Security, work relief, unemployment insurance, mandatory minimum wages, and without special
government-granted privileges for labor unions, business would have hired more workers and
the unemployment rate during the New Deal years would have been 6.7% instead of
In reply, economic historian Brad DeLong wrote that there is "literally nothing" to the
arguments made by Gallaway and Vedder, and the duo made "flawed conclusions" based on
"flawed foundations", and the entire foundation "is made out of mud".
In a survey of economic historians conducted by Robert Whaples, Professor of Economics
at Wake Forest University, anonymous questionnaires were sent to members of the Economic
History Association. Members were asked to either disagree, agree, or agree with provisos with
the statement that read: "Taken as a whole, government policies of the New Deal served to
lengthen and deepen the Great Depression." While only 6% of economic historians who worked
in the history department of their universities agreed with the statement, 27% of those that work
in the economics department agreed. Almost an identical percent of the two groups (21% and
22%) agreed with the statement "with provisos" (a conditional stipulation), while 74% of those
who worked in the history department, and 51% in the economic department disagreed with the
Francis Perkins looks on as Roosevelt signs the National Labor Relations Act.
The economic reforms were mainly intended to rescue the capitalist system by providing a more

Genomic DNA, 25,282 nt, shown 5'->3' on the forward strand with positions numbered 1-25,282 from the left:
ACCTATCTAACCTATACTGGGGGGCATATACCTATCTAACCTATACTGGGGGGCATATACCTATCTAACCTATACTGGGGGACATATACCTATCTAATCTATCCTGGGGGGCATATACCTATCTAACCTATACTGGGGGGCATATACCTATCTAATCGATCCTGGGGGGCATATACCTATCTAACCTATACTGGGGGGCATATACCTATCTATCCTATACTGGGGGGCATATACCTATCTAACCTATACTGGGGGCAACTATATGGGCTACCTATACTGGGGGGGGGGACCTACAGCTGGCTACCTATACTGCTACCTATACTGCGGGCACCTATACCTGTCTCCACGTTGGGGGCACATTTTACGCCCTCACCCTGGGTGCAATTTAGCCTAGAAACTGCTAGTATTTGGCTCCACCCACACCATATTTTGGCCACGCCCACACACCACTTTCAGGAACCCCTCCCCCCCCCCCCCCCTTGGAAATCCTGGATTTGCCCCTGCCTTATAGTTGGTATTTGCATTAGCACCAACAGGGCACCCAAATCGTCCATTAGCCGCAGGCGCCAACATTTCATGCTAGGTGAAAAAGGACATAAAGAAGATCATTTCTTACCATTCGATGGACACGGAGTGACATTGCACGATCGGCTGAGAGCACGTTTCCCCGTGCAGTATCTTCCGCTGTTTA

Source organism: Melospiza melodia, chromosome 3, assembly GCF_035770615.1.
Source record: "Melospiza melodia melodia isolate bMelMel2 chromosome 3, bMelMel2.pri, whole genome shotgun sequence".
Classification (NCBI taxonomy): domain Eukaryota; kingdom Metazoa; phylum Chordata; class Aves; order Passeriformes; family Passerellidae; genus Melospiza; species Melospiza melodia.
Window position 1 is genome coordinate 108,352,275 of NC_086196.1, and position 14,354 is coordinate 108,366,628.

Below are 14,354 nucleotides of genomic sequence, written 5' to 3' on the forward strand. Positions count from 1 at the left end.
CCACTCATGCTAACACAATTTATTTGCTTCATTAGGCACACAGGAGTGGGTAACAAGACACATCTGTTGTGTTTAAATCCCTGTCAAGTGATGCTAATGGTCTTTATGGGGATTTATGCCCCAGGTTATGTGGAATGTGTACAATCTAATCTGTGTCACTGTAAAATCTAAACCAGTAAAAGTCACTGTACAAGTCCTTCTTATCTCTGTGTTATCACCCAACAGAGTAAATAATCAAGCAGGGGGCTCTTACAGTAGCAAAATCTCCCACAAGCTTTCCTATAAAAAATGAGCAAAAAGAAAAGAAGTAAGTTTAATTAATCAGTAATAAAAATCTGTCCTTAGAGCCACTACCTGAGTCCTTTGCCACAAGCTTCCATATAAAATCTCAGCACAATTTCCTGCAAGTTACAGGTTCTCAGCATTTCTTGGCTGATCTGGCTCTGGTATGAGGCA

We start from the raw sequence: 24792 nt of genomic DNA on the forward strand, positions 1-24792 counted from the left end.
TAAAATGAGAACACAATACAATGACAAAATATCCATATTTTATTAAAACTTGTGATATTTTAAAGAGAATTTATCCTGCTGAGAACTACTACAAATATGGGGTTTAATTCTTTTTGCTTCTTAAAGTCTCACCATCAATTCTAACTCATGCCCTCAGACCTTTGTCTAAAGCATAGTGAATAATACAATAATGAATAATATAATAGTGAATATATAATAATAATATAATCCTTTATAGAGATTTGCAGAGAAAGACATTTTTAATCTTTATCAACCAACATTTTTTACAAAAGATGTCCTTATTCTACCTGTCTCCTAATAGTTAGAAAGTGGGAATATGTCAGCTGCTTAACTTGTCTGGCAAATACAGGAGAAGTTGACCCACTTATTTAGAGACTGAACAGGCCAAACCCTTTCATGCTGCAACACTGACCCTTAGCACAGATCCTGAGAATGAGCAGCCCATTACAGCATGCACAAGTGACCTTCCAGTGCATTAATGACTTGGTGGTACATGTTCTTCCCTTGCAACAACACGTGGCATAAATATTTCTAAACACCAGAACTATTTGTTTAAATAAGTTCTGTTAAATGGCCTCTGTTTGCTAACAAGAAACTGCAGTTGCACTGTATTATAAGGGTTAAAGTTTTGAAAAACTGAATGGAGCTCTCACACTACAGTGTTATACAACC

rational framework in which it could operate. The banking system was made less vulnerable.
The regulation of the stock market and the prevention of some corporate abuses relating to the
sale of securities and corporate reporting addressed the worst excesses. Roosevelt allowed
trade unions to take their place in labor relations and created the triangular partnership between
employers, employees and government.
David M. Kennedy wrote that "the achievements of the New Deal years surely played a role in
determining the degree and the duration of the postwar prosperity".
Paul Krugman stated that the institutions built by the New Deal remain the bedrock of the United
States economic stability. Against the background of the2007–2012 global financial crisis he
explained that the financial crises would have been much worse if the New Deals Federal
Deposit Insurance Corporationhad not insured most bank deposits and older Americans would
have felt much more insecure without Social Security.
Libertarian economist Milton
Friedman after 1960 attacked Social Security from a free market view stating that it had created